American Osteopathic Association

Advancing the distinctive philosophy and practice of osteopathic medicine

Is Your Home Making You Sick? American Osteopathic Association Equips Families with Knowledge & Resources for “Spring Cleaning for Your Health”

April 9, 2014

(CHICAGO) — The surrounding environment, including the inside of a home, can negatively impact a family’s health. Threats may stem from a variety of factors, including indoor air quality, water purity, and exposure to toxins and chemicals. Nevertheless, families can help prevent illness and injury by incorporating steps to make their homes cleaner, safer and healthier places to live.

In support of National Osteopathic Medicine Week 2014, which takes place April 13-19, the American Osteopathic Association (AOA), representing the nation’s more than 104,000 osteopathic physicians (DOs) and osteopathic medical students, is launching an effort to help individuals and families spring clean for their health.

“With our busy schedules, it is sometimes hard to make time for our health, but nothing is more important than the health of ourselves and our families,” stresses Joel R. Cooper, DO, an AOA board-certified family physician practicing at 21st Century Family Medicine in Glendale, Ariz. “By setting aside a few hours one weekend this spring, we can make simple changes inside our homes—from steps to ensure we’re breathing clean air to properly disposing of expired medications—that can help lower our risk of becoming sick or injured.”

The AOA suggests getting started with a “Spring Cleaning for Your Health” Weekend Checklist​​​:

On Friday, schedule appointments you’ve been putting off with your primary care physician, specialist and other health care professionals, such as your dentist or optometrist. Make a list of questions, including those about medications, vitamins and supplements, physical activity, and diet.

Set aside time on Saturday to tackle household chores that will help make your home a cleaner, safer and healthier place. Clean out the medicine cabinet and dispose of old medications and other expired products safely. Replace filters in heating and cooling systems, like your furnace. Wash window screens to remove pollen and mold, and vacuum or wash window treatments.

Spend Sunday purchasing supplies or products needed to maintain a safe and healthy environment in your home, including medicines, first-aid supplies, and sunscreen. Also consider trying fragrance-free plant-based cleaning products or making your own cleaning products to help minimize asthma or allergy symptoms.

“It is scary to think your home could be making you sick, but that can be the case, especially for those with allergies and asthma,” explains Amy L. Dean, DO, a board-certified internist and environmental medicine specialist and founder of EcoLogical Internal Medicine in Ann Arbor, Mich. “Dirty air filters, pollen build-up, mold, and even certain cleaning products and air fresheners used throughout the home can trigger allergy and asthma symptoms. Ridding your home of these triggers can help to prevent symptoms or keep them from worsening.”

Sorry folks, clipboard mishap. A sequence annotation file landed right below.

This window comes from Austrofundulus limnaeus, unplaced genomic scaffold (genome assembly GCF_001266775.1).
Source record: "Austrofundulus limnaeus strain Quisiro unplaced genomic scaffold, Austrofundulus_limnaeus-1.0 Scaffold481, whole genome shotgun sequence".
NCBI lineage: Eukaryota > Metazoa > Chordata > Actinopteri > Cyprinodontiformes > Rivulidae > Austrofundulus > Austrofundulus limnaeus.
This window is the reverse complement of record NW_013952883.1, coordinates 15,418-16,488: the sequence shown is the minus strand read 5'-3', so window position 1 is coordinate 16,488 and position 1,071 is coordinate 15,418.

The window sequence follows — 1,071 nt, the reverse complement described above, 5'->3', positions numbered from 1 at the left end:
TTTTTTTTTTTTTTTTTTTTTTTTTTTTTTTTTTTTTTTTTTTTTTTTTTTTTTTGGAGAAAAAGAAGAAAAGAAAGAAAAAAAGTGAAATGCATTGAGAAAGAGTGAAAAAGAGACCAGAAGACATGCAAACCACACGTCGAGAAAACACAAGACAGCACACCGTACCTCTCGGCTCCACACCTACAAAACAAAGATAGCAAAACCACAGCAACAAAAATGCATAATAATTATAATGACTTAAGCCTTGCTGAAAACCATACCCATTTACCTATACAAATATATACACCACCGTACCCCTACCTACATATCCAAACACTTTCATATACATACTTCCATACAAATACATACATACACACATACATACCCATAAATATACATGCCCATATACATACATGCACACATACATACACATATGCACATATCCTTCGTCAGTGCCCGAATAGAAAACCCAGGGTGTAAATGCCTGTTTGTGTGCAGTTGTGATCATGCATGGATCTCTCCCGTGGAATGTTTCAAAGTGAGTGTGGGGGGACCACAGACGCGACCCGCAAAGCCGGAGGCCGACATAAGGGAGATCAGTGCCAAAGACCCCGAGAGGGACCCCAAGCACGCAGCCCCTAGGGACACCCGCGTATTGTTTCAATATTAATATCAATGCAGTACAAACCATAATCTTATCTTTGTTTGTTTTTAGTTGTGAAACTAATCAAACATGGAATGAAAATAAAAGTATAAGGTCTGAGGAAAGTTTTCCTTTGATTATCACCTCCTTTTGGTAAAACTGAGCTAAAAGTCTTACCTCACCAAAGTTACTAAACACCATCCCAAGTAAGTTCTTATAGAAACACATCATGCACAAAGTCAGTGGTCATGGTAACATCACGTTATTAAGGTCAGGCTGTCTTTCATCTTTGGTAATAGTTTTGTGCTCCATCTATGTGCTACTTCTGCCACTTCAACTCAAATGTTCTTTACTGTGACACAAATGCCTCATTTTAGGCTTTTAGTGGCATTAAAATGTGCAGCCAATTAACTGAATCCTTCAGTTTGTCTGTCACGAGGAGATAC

As part of the “Spring Cleaning for Your Health” effort, the AOA is offering a number of resources, public education tools and ways to spread the word about making the home a healthier place, including:

Listening to and sharing the official AOA “Spring Cleaning for Your Health” public service announcement with friends and family.

Using the AOA’s “Spring Cleaning for Your Health” Weekend Checklist and Steps to Safe Medicine Disposal​ to begin making your home a healthier place to live.

Tweeting and sharing on Facebook information about the “Spring Cleaning for Your Health” effort.

Liking the AOA on Facebook to stay up to date on the “Spring Cleaning for Your Health” cause, and encouraging others to do the same.

To find more information and tips, and to download online “Spring Cleaning for Your Health” tools from the AOA, visit  

What is a DO?

DOs are licensed physicians who can prescribe medication and practice in all specialty areas, including surgery, in the United States. They complete four years of medical school followed by graduate medical education through internship and residency programs typically lasting three to eight years. In addition, DOs receive extra training in the musculoskeletal system, providing them with an in-depth knowledge of the ways that illness or injury in one part of the body can affect another. As one of the fastest-growing segments of health care professionals in the nation, the number of DOs has grown more than 200% during the past 25 years.

About the American Osteopathic Association

The American Osteopathic Association (AOA) represents more than 104,000 osteopathic physicians (DOs) and osteopathic medical students; promotes public health; encourages scientific research; serves as the primary certifying body for DOs; and is the accrediting agency for osteopathic medical schools. More information on DOs/osteopathic medicine can be found at


Media Contacts:

Vicki Martinka
(312) 202-8159

Nicole Grady
(312) 202-8038

Twitter: @AOAforMedia​​​​


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